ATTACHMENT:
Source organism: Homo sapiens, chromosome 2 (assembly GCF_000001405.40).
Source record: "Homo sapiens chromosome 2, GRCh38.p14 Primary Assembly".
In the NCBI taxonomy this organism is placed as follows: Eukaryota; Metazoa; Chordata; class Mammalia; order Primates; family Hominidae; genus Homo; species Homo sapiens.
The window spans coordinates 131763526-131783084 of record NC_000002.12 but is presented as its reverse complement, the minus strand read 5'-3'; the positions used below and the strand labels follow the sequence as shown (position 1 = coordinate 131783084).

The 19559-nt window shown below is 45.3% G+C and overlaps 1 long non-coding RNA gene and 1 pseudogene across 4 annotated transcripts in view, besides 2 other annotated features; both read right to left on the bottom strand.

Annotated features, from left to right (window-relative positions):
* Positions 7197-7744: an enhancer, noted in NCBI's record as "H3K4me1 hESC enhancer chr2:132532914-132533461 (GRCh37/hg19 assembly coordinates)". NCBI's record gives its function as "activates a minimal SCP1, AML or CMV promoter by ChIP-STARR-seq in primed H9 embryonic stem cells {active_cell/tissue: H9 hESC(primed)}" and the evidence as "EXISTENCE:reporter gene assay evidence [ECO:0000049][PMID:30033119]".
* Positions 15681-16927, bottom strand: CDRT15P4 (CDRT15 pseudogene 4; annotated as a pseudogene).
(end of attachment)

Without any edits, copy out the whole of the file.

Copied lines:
Source organism: Homo sapiens, chromosome 2 (assembly GCF_000001405.40).
Source record: "Homo sapiens chromosome 2, GRCh38.p14 Primary Assembly".
In the NCBI taxonomy this organism is placed as follows: Eukaryota; Metazoa; Chordata; class Mammalia; order Primates; family Hominidae; genus Homo; species Homo sapiens.
The window spans coordinates 131763526-131783084 of record NC_000002.12 but is presented as its reverse complement, the minus strand read 5'-3'; the positions used below and the strand labels follow the sequence as shown (position 1 = coordinate 131783084).

The 19559-nt window shown below is 45.3% G+C and overlaps 1 long non-coding RNA gene and 1 pseudogene across 4 annotated transcripts in view, besides 2 other annotated features; both read right to left on the bottom strand.

Annotated features, from left to right (window-relative positions):
* Positions 7197-7744: an enhancer, noted in NCBI's record as "H3K4me1 hESC enhancer chr2:132532914-132533461 (GRCh37/hg19 assembly coordinates)". NCBI's record gives its function as "activates a minimal SCP1, AML or CMV promoter by ChIP-STARR-seq in primed H9 embryonic stem cells {active_cell/tissue: H9 hESC(primed)}" and the evidence as "EXISTENCE:reporter gene assay evidence [ECO:0000049][PMID:30033119]".
* Positions 15681-16927, bottom strand: CDRT15P4 (CDRT15 pseudogene 4; annotated as a pseudogene).